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According to a recent BBC article, a recent survey from the UK and US-based security firm, Tessian, found that 56% of IT departments believe their employees have picked up bad cyber-security habits while working from home. Worryingly, the survey found that many employees agreed with that assessment (39%).

 

COVID themed phishing scams

According to the BBC, experts warn of significant growth in the number of coronavirus-themed phishing emails targeting employees, being reported by several companies around the world. During the height of the pandemic in 2020, network security firm Barracuda Networks said it had seen a 667% increase in malicious phishing emails. Google also reported, at the time, that it was blocking over 100 million phishing emails daily. Furthermore, in November 2020, a Sydney-based hedge fund collapsed after a senior executive clicked on a fraudulent Zoom invitation. The company – Levitas Capital – reportedly lost $8.7m to the cyber attack and was forced to cease trading.

What can be done? Educating employees on how to identify and avoid phishing scams can greatly reduce the risk cyber attacks pose to company data security. Continuous training to maintain the knowledge – through phishing tests and online courses – and build a strong workplace culture of cyber-security. Take a quick test here: https://phishingquiz.withgoogle.com/

 

Insecure home Wi-Fi

Without delving into the technicalities, we recommend that you should not have a home router that is running WEP encryption, as this is insecure and according to our service manager, “with the correct tools the network would be accessible within 30 seconds”. Most modern routers should have WPA encryption; this is much more advanced and difficult to crack.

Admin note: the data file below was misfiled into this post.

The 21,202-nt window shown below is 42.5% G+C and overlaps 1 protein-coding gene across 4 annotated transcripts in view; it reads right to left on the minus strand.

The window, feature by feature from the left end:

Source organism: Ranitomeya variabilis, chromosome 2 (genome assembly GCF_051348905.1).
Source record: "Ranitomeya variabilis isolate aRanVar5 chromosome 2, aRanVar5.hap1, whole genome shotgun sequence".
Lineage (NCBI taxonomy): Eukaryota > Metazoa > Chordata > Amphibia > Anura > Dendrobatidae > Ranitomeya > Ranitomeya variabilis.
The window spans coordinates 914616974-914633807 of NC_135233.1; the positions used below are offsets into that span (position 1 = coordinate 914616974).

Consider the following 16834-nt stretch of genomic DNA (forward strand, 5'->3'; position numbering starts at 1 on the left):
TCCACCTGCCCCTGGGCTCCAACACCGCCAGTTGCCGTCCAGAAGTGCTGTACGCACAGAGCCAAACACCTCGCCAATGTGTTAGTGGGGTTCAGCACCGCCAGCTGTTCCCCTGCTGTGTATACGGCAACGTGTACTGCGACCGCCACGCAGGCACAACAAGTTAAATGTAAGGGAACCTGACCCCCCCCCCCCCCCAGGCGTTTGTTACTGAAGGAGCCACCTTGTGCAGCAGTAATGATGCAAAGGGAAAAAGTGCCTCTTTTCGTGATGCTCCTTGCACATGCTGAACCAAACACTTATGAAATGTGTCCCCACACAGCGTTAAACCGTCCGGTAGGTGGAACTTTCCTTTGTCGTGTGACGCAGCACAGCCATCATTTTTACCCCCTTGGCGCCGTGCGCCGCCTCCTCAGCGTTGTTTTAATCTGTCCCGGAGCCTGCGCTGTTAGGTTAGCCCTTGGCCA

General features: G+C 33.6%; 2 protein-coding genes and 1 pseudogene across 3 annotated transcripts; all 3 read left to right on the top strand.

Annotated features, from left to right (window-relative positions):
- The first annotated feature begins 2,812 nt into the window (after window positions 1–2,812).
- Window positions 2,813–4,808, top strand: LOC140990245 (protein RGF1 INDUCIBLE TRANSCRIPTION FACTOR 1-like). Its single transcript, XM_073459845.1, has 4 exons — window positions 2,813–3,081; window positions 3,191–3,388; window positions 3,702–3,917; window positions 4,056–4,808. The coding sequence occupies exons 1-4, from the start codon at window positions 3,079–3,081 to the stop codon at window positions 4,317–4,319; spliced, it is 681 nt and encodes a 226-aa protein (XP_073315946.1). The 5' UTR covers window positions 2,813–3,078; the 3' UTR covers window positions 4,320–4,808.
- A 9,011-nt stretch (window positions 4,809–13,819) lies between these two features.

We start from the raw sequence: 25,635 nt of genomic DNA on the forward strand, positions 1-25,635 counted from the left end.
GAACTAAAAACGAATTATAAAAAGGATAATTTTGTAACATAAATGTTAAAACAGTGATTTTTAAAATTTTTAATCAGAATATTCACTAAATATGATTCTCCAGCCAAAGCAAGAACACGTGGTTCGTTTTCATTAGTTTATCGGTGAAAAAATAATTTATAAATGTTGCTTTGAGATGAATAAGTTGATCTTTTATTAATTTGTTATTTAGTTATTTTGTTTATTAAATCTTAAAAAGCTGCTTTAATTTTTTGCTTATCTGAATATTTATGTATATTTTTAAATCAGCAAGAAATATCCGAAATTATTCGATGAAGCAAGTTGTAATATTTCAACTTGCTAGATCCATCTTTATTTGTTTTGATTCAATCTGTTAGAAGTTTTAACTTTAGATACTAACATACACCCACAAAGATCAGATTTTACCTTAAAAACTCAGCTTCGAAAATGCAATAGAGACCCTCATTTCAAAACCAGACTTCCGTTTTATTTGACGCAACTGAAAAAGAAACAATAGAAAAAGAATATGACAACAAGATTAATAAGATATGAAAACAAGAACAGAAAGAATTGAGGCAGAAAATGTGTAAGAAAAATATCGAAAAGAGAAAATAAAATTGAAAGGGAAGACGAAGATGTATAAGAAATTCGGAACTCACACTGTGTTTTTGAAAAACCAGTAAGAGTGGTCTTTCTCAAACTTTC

What can be done? We recommend updating home Wi-Fi routers if it is running WEP encryption. Furthermore, as a general rule, change the default Wi-Fi password.

 

Unencrypted file sharing

While it makes sense for companies to encrypt data stored on their network, they may not consider encryption when transferring it from one location to another. This leaves often sensitive information vulnerable to interception from a hacker, which can have devastating effects such as financial fraud, identity fraud and loss of reputation.

What can be done?

Sensitive information should be encrypted when sent via phone or email. Outlook is a widely used email platform, and provides features that convert plain text emails into scrambled text so that only the recipient with the key can decrypt the message. At IT Positive we offer rock-solid email encryption software that can be added to your Outlook.

 

Weak passwords

Hackers know that human error is easier to exploit than sophisticated security software such as VPNs, firewalls and other cybersecurity software that companies often use to safeguard your remote network. This is why hackers initially attempt to hack account passwords to access company data. Methods hackers use to crack passwords and access poorly protected accounts include, compiling lists of commonly used passwords and writing code to attempt to crack a password by means of brute force.

What can be done?

As a general rule, including personal information in passwords should be forbidden, as well as writing down the password, whether it’s on a sticky note or in a mobile notes app. If you find the need to write down passwords to remember them, it would be worth considering a secure password manager.

 

Here at IT Positive, we can assess your companies remote working cyber-security risks and provide resolutions to questions or queries. So if you would like to chat through your options, please contact us on 01376 653 115

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